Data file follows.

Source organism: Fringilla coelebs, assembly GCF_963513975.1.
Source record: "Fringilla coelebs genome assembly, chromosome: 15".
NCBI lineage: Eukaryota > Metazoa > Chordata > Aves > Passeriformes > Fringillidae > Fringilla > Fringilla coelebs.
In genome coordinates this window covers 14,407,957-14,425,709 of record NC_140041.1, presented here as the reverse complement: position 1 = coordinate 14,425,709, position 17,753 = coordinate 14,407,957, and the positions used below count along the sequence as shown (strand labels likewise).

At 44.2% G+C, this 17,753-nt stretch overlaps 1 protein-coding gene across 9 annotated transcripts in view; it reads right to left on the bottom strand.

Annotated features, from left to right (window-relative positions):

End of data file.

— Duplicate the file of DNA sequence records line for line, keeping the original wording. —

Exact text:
Source organism: Fringilla coelebs, assembly GCF_963513975.1.
Source record: "Fringilla coelebs genome assembly, chromosome: 15".
NCBI lineage: Eukaryota > Metazoa > Chordata > Aves > Passeriformes > Fringillidae > Fringilla > Fringilla coelebs.
In genome coordinates this window covers 14,407,957-14,425,709 of record NC_140041.1, presented here as the reverse complement: position 1 = coordinate 14,425,709, position 17,753 = coordinate 14,407,957, and the positions used below count along the sequence as shown (strand labels likewise).

At 44.2% G+C, this 17,753-nt stretch overlaps 1 protein-coding gene across 9 annotated transcripts in view; it reads right to left on the bottom strand.

Annotated features, from left to right (window-relative positions):